13. The Bridgespan Group Inc Form 990. 2019. Accessed July 14, 2021.  https://projects.propublica.org/nonprofits/display_990/311625487/04_2021_prefixes_31-32%2F311625487_201912_990_2021040217866904 ^
  14. Krauss, Alan. “Want a Business Plan? Log on for Free Advice.” The New York Times. November 10, 2008. https://www.nytimes.com/2008/11/11/giving/11BRIDGE.html?_r=0 ^
  15. Romens, Kristin, and Sheri Gentekos. “Pew Grantee the Bridgespan Group Seeks to Bolster Philadelphia-Area Nonprofits.” The Pew Charitable Trusts, April 1, 2021. https://www.pewtrusts.org/en/research-and-analysis/articles/2021/04/01/pew-grantee-the-bridgespan-group-seeks-to-bolster-philadelphia-area-nonprofits. ^
  16. “Leading for Impact.” The Bridgespan Group. Accessed July 14, 2021. https://www.bridgespan.org/bridgespan-services/philanthropy/leading-for-impact-consulting-for-nonprofit-leader ^
  17. “Romens, Kristin and Sheri Gentekos. “Pew Grantee The Bridgespan Group Seeks to Bolster Philadelphia-Area Nonprofits.” PEW. April 1, 2021. https://www.pewtrusts.org/en/research-and-analysis/articles/2021/04/01/pew-grantee-the-bridgespan-group-seeks-to-bolster-philadelphia-area-nonprofits ^
  18. “Bridgespan India.” The Bridgespan Group. Accessed July 14, 2021. https://www.bridgespan.org/locations/bridgespan-india ^
  19. “Bridgespan Africa Initiative.” The Bridgespan Group. Accessed July 14, 2021. https://www.bridgespan.org/locations/bridgespan-africa ^
  20. “2019 Bridgespan Client List.” The Bridgespan Group. Accessed July 14, 2021. https://www.bridgespan.org/about-us/client-lists/2019-bridgespan-client-list ^
  21. “Transformative Scale.” The Bridgespan Group. Accessed July 14, 2021. https://www.bridgespan.org/insights/initiatives/transformative-scale ^
  22. “2019 Bridgespan Client List.” The Bridgespan Group. Accessed July 14, 2021. https://www.bridgespan.org/about-us/client-lists/2019-bridgespan-client-list ^
  23. Kulish, Nicholas. “Giving Billions Fast, MacKenzie Scott Upends Philanthropy.” The New York Times. June 15, 2021. https://www.nytimes.com/2020/12/20/business/mackenzie-scott-philanthropy.html ^
  24. Alexander, Sophie and Ben Severman. “MacKenzie Scott’s Remarkable Giveaway Is Transforming the Bezos Fortune.” Bloomberg Businessweek. Accessed July 14, 2021. https://www.bloomberg.com/features/2021-bezos-scott-philanthropy/?sref=ExbtjcSG ^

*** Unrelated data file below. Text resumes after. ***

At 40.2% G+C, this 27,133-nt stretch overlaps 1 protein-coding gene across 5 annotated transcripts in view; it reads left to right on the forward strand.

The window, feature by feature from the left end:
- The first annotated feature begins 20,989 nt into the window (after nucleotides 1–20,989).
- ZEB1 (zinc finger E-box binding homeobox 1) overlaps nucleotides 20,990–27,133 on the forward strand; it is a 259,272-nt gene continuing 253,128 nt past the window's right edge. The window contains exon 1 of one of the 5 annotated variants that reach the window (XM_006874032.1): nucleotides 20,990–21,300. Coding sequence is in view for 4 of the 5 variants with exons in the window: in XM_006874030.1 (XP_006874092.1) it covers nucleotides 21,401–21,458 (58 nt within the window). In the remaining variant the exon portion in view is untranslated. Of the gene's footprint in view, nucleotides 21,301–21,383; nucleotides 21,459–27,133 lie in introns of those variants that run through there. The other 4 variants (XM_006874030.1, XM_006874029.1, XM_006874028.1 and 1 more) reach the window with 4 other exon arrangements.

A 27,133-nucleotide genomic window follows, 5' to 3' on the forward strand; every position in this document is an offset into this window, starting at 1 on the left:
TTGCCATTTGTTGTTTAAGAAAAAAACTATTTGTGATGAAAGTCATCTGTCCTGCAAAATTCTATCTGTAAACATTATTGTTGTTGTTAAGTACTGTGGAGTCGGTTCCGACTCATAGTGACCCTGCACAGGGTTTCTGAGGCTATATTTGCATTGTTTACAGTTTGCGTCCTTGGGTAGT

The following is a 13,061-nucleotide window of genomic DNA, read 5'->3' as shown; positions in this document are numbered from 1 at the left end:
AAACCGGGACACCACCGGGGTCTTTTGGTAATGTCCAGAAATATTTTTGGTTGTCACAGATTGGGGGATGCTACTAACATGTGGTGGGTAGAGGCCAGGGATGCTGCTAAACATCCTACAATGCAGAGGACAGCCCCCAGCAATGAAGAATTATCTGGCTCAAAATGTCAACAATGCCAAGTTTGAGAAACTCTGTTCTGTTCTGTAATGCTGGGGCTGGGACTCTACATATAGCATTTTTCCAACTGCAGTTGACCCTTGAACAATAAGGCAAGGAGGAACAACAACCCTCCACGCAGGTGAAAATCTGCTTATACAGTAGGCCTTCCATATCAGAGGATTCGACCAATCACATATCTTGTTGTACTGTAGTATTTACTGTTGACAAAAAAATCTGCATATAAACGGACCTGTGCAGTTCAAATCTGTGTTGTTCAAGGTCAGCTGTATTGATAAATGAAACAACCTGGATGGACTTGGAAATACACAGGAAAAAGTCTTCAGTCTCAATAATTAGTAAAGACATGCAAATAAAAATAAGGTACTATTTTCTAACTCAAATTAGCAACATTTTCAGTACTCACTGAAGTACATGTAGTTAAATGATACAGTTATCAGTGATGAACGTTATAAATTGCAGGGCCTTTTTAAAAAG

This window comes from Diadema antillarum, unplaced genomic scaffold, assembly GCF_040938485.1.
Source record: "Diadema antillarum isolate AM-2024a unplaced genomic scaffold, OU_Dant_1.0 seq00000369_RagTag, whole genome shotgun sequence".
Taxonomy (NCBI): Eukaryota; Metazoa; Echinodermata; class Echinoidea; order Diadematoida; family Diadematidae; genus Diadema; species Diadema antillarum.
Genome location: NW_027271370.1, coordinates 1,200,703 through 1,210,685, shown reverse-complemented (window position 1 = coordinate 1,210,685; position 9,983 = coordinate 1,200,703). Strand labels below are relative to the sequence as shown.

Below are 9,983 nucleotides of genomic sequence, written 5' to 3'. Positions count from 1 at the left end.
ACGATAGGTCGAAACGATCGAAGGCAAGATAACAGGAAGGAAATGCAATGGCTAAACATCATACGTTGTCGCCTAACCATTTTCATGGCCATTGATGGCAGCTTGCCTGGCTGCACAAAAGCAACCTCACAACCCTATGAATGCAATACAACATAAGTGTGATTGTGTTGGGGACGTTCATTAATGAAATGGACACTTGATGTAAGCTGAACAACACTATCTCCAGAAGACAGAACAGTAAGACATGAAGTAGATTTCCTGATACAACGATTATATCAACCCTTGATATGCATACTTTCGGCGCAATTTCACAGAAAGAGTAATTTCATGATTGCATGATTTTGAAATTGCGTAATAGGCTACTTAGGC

25. Scott, MacKenzie. “Seeding by Ceding.” Medium.com. June 15, 2021. https://mackenzie-scott.medium.com/seeding-by-ceding-ea6de642bf ^
  26. Kulish, Nicholas. “Giving Billions Fast, MacKenzie Scott Upends Philanthropy.” The New York Times. June 15, 2021. https://www.nytimes.com/2020/12/20/business/mackenzie-scott-philanthropy.html ^
  27. “About Us.” TBG Social Impact. Accessed July 14, 2021. http://www.tbgsocialimpact.com/ ^
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Nonprofit Information

  • Accounting Period: December - November
  • Tax Exemption Received: April 1, 1999

  • Available Filings

    Period Form Type Total revenue Total functional expenses Total assets (EOY) Total liabilities (EOY) Unrelated business income? Total contributions Program service revenue Investment income Comp. of current officers, directors, etc. Form 990
    2019 Dec Form 990 $54,704,306 $54,067,964 $68,749,194 $18,961,739 Y $12,497,902 $41,506,844 $397,850 $4,127,880 PDF
    2018 Dec Form 990 $36,612,929 $50,565,034 $63,600,879 $15,940,352 Y $2,024,903 $34,073,903 $223,843 $3,843,702 PDF
    2017 Dec Form 990 $39,141,842 $47,303,748 $77,034,167 $15,134,578 Y $10,926,351 $27,609,538 $113,059 $3,438,705 PDF
    2016 Dec Form 990 $39,287,570 $38,882,933 $82,513,489 $12,308,316 N $11,942,242 $27,029,016 $68,331 $3,494,804 PDF
    2015 Dec Form 990 $38,556,484 $32,335,401 $80,669,121 $10,107,808 N $16,242,525 $22,024,204 $12,363 $3,325,357 PDF
    2014 Dec Form 990 $74,297,307 $28,465,481 $73,860,759 $9,138,270 N $52,184,228 $21,841,704 $13,925 $3,058,746 PDF
    2013 Dec Form 990 $27,537,678 $29,754,677 $25,652,196 $6,982,435 N $4,675,791 $22,740,046 $17,979 $3,032,832 PDF
    2012 Dec Form 990 $31,945,539 $33,059,452 $26,715,460 $6,382,363 N $8,734,700 $23,061,007 $42,191 $3,095,152 PDF
    2011 Dec Form 990 $29,453,448 $31,350,908 $27,617,518 $6,199,286 N $5,429,554 $23,874,189 $24,169 $2,643,816 PDF

    Additional Filings (PDFs)